Many students experience rejection as they try to get into their college of choice. As a result, some students are choosing instead to start their college career at a community college.
In Utah, students and community college faculty believe economic conditions and students feeling unprepared for a four-year university are key factors in the recent growth of community colleges.
Salt Lake Community College is the largest educational institution in the state, serving 62,000 students during the 2010-2011 school year, and is experiencing record enrollment this year.
Joy Tlou, director of public relations for SLCC, said the college is the largest it has ever been.
“In fall of 2006, our enrollment three weeks in was 25,129,” he said. “In fall of 2010 it was 33,983. That’s about a 26 percent increase in five years.”
Tlou said economic conditions over the last few years have played a large part in people choosing to attend SLCC before transferring to a university.
“With economic downturn, two-year schools get a lot of attention … but it’s not just those that aren’t able to afford it,” he said. “It causes everyone to practice better fiscal responsibility.”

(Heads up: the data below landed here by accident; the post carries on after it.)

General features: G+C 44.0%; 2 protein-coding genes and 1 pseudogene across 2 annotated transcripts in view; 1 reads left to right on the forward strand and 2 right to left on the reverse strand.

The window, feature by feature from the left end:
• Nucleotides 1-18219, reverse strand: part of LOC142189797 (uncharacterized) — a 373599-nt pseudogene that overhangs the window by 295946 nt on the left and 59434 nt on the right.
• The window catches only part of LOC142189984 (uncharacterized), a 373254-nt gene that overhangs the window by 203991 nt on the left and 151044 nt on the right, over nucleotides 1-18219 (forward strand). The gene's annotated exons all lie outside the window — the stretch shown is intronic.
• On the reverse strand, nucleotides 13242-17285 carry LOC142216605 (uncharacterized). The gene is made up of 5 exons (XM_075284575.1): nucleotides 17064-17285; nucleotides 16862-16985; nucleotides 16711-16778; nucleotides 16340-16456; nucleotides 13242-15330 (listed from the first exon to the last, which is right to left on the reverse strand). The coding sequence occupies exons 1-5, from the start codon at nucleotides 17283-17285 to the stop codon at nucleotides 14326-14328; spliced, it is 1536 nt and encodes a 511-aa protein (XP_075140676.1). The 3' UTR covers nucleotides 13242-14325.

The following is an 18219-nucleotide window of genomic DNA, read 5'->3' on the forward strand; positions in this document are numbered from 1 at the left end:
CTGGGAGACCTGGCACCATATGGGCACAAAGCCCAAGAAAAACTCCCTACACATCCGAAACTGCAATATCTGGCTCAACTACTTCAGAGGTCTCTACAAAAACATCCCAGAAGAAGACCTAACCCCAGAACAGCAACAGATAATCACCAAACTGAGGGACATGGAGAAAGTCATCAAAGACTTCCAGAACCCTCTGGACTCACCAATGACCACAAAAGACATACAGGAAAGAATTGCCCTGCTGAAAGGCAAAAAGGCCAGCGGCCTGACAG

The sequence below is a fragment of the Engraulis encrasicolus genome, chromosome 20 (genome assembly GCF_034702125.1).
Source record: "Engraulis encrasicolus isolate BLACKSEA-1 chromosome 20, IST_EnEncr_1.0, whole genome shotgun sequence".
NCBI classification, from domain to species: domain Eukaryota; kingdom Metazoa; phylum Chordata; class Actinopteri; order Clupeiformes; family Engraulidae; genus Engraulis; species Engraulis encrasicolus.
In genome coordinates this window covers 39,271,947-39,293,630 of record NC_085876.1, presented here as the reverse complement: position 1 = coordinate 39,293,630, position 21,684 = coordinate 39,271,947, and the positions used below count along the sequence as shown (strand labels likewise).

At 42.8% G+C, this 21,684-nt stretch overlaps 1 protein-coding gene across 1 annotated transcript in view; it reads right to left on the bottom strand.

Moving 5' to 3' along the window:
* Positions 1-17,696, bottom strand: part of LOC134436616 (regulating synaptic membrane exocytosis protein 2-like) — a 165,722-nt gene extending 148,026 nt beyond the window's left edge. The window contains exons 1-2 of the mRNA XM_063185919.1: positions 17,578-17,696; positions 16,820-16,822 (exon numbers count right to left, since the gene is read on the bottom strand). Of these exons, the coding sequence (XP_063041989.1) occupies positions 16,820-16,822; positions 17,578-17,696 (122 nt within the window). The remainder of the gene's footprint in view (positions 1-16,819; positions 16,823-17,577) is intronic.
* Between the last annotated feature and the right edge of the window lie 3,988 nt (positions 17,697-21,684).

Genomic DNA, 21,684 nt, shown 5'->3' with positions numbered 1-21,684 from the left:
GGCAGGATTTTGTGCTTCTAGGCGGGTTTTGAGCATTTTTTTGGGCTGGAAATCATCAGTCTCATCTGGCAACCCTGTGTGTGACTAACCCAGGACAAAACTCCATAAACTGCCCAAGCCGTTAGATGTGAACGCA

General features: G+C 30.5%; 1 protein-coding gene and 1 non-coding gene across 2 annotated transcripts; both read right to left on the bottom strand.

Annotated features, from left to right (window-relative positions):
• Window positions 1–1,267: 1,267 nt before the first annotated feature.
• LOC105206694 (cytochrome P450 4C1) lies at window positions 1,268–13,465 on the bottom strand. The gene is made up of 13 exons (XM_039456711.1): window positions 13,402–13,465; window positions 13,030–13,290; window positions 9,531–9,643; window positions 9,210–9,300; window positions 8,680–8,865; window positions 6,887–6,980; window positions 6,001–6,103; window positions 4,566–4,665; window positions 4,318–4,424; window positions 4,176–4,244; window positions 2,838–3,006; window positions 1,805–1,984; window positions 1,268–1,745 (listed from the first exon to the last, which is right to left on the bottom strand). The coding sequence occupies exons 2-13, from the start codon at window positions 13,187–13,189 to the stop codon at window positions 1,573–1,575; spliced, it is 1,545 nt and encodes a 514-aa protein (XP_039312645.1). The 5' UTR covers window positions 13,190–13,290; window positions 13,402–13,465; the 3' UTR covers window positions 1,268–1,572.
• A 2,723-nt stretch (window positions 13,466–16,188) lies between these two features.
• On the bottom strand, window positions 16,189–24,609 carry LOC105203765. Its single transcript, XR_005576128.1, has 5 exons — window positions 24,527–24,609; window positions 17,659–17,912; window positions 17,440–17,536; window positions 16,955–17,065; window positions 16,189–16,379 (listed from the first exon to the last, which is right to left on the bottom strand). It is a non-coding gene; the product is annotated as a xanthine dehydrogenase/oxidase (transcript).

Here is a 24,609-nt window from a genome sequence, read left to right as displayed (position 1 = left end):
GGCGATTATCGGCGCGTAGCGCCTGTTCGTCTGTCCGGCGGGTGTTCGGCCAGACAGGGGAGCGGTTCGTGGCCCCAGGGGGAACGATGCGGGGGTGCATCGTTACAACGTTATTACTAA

Despite its growth, SLCC has been able to maintain a classroom average under 20 students.
Small class sizes may be one of the reasons students are finding community colleges a good steppingstone between high school and university.
John Densmore, a BYU student from Bessemer, Ala., studying athletic training, started his college career at Lawson State Community College in Alabama.
“For me, I didn’t want to jump straight into a university, I wanted to get into college and kind of ease my way in,” Densmore said. “Classes there are easier, I think, because they are trying to make it possible for students to go on to other universities. It’s kind of like an in between.”
Anders Conk from Oceanside, Calif., is another BYU student who decided to take the community college route before transferring to BYU. Conk said Mira Costa College in California helped him get into BYU. He said it was his plan to start there and end up at BYU.
“It was just down the road from where I lived,” he said. “I’m glad I did it the way I did. It was a good transition to college for me.”